Ronald G. Ehrenberg is vice president for academic programs, planning, and budgeting at Cornell University. A member of the Cornell faculty for 21 years, he is the Irving M. Ives Professor of Industrial and Labor Relations and Economics and the author or co-author of over 100 papers and books. He was the editor of Research in Labor Economics , and is a co-editor of the Journal of Human Resources. He is also a research associate at the National Bureau of Economic Research and a member of the Executive Committee of the American Economic Association. Much of his recent research has focused on higher-education issues. He regularly taught a popular course titled "Economic Analysis of the University".

Mary Frank Fox is professor of sociology, School of History, Technology, and Society, Georgia Institute of Technology. Her research focuses on women and men in scientific and academic organizations and occupations; her current work is a study of gender and doctoral education in five science and engineering fields. Her publications, appearing in over 30 scholarly journals and collections, include analyses of salary, publication productivity, and educational and career patterns among scientists. She is associate editor of Sex Roles, past associate editor of Gender & Society, and chair of the Editorial Board of the international Handbook of Science and Technology Studies.

Kevin Glenn is a fellow in cardiovascular diseases research at Searle. He has served on previous National Research Council committees involved with PhD issues.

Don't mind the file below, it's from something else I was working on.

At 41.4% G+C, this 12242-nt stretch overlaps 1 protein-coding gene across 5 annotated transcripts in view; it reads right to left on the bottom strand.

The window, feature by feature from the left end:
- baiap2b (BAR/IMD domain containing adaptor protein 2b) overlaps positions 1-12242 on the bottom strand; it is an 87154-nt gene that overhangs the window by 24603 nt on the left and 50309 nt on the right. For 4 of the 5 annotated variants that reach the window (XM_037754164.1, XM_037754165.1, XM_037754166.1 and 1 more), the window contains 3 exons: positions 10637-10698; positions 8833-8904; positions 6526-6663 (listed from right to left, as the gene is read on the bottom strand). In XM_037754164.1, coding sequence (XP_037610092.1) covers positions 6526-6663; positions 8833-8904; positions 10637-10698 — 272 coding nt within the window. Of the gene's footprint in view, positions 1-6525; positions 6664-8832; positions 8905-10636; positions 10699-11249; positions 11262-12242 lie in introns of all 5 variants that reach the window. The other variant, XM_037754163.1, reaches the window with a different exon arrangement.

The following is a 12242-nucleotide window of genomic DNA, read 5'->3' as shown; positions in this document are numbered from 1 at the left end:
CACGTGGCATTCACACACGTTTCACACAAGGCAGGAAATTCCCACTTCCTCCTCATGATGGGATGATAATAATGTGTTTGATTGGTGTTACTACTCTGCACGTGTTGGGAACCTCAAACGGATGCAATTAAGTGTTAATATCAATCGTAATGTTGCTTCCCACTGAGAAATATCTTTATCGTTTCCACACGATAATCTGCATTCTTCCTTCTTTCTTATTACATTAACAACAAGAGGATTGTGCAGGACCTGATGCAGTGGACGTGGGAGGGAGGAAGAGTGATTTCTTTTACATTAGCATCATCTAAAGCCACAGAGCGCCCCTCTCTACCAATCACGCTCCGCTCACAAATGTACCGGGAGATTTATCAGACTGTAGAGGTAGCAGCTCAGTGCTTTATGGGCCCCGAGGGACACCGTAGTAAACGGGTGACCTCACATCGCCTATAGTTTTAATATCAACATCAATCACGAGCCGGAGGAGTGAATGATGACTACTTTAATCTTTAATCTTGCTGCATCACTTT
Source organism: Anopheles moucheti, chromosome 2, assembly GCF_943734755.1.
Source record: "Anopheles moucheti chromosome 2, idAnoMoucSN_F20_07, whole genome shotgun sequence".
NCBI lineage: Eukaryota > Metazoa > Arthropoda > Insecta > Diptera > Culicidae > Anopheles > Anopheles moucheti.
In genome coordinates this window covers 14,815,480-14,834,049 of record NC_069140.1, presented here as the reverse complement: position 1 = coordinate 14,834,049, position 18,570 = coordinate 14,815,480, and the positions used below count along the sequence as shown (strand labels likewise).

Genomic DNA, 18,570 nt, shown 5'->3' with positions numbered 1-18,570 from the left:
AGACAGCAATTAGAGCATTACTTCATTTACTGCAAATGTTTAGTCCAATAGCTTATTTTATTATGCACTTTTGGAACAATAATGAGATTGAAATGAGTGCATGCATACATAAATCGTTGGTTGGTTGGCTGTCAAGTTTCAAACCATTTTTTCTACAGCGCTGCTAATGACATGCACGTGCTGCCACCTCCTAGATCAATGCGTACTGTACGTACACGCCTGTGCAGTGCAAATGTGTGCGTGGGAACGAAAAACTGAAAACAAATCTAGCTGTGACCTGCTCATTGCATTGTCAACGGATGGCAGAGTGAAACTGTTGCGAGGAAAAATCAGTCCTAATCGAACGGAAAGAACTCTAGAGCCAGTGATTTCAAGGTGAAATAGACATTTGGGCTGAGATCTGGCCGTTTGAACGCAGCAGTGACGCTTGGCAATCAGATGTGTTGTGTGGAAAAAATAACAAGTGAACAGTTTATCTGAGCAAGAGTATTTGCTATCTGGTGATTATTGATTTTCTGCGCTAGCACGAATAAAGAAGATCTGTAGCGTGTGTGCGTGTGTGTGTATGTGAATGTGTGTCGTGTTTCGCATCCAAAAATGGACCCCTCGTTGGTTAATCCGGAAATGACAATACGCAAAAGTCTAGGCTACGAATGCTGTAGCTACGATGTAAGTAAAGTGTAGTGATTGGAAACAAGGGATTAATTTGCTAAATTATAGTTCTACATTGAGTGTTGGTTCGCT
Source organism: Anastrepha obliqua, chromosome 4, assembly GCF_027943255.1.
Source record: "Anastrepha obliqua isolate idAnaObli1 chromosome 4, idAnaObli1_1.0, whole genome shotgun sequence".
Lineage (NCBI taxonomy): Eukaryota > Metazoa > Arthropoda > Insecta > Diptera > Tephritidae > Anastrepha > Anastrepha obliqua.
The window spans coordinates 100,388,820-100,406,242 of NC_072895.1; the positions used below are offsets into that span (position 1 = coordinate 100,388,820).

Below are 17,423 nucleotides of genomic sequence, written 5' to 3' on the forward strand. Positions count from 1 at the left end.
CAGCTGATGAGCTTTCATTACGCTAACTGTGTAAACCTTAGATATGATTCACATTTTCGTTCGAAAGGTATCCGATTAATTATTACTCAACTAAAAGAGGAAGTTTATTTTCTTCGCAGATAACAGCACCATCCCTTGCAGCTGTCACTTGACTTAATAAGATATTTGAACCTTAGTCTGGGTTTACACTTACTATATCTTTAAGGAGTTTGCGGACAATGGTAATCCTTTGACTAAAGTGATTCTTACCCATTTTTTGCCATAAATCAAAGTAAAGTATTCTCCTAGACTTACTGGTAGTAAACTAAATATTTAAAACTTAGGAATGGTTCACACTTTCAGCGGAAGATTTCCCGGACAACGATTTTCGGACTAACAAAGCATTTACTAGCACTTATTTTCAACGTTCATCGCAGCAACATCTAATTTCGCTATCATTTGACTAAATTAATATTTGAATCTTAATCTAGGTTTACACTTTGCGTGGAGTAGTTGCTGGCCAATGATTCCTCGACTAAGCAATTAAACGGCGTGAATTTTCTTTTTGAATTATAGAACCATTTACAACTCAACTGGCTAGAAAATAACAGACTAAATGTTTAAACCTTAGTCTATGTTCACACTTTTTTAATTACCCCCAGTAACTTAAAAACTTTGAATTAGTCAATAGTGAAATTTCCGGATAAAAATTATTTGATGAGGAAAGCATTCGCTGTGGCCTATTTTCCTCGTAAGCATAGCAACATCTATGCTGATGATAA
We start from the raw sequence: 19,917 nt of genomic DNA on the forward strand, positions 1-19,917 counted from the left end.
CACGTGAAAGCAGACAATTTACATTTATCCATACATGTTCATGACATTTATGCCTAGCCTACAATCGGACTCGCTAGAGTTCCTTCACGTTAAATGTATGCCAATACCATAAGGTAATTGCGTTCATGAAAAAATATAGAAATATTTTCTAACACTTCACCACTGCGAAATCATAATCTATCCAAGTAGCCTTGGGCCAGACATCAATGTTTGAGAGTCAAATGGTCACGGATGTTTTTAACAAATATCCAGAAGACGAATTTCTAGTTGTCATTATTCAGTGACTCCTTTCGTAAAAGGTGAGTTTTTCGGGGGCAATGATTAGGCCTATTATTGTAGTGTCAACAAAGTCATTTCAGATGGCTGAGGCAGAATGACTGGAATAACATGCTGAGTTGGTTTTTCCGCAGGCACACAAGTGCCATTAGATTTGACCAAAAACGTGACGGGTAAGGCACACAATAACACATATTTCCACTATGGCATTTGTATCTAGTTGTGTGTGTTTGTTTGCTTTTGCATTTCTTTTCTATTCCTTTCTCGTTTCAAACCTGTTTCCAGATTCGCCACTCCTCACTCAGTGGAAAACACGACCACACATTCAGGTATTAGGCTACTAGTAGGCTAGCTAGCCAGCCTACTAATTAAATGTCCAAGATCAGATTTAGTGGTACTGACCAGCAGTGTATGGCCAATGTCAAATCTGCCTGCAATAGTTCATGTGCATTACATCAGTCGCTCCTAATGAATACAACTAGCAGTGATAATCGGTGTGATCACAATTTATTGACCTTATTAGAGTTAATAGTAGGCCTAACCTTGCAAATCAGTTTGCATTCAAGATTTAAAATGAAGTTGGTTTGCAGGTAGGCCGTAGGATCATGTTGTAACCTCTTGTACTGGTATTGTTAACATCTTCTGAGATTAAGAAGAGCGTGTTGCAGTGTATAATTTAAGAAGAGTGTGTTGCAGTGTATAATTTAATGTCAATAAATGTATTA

Pamela J. Green is associate professor, Michigan

Suggested Citation:"Appendix A Biographic Information." National Research Council. 1998. Trends in the Early Careers of Life Scientists. Washington, DC: The National Academies Press. doi: 10.17226/6244.

State University/Department of Energy Plant Research Laboratory and Department of Biochemistry at Michigan State. Her research focuses on the control of mRNA stability and ribonuclease regulation and function in higher plants. She is past cochair of the North American Arabidopsis Steering Committee and is a member of the Board of Directors of the International Society for Plant Molecular Biology. She has organized "Choices Day" at the Plant Research Laboratory and has contributed to workshops at American Society of Plant Physiologists meetings to inform students about the spectrum of careers in science.